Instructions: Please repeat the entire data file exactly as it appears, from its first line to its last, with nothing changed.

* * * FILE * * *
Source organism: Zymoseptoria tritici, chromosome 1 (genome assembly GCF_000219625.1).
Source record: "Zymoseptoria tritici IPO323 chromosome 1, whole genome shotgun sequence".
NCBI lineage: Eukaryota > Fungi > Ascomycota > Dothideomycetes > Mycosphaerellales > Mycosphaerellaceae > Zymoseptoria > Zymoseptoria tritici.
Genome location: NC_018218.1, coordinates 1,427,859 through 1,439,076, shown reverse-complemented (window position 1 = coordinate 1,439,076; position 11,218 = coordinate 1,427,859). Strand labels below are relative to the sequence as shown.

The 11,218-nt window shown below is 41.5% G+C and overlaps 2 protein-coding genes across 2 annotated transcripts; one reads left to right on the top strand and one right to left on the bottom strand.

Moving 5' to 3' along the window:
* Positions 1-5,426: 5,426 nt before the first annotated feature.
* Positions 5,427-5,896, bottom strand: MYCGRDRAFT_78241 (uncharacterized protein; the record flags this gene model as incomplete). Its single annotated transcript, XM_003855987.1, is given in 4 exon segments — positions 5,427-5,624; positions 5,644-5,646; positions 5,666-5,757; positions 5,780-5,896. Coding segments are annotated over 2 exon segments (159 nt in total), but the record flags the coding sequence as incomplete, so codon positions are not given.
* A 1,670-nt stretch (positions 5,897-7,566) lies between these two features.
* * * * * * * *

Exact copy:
Source organism: Zymoseptoria tritici, chromosome 1 (genome assembly GCF_000219625.1).
Source record: "Zymoseptoria tritici IPO323 chromosome 1, whole genome shotgun sequence".
NCBI lineage: Eukaryota > Fungi > Ascomycota > Dothideomycetes > Mycosphaerellales > Mycosphaerellaceae > Zymoseptoria > Zymoseptoria tritici.
Genome location: NC_018218.1, coordinates 1,427,859 through 1,439,076, shown reverse-complemented (window position 1 = coordinate 1,439,076; position 11,218 = coordinate 1,427,859). Strand labels below are relative to the sequence as shown.

The 11,218-nt window shown below is 41.5% G+C and overlaps 2 protein-coding genes across 2 annotated transcripts; one reads left to right on the top strand and one right to left on the bottom strand.

Moving 5' to 3' along the window:
* Positions 1-5,426: 5,426 nt before the first annotated feature.
* Positions 5,427-5,896, bottom strand: MYCGRDRAFT_78241 (uncharacterized protein; the record flags this gene model as incomplete). Its single annotated transcript, XM_003855987.1, is given in 4 exon segments — positions 5,427-5,624; positions 5,644-5,646; positions 5,666-5,757; positions 5,780-5,896. Coding segments are annotated over 2 exon segments (159 nt in total), but the record flags the coding sequence as incomplete, so codon positions are not given.
* A 1,670-nt stretch (positions 5,897-7,566) lies between these two features.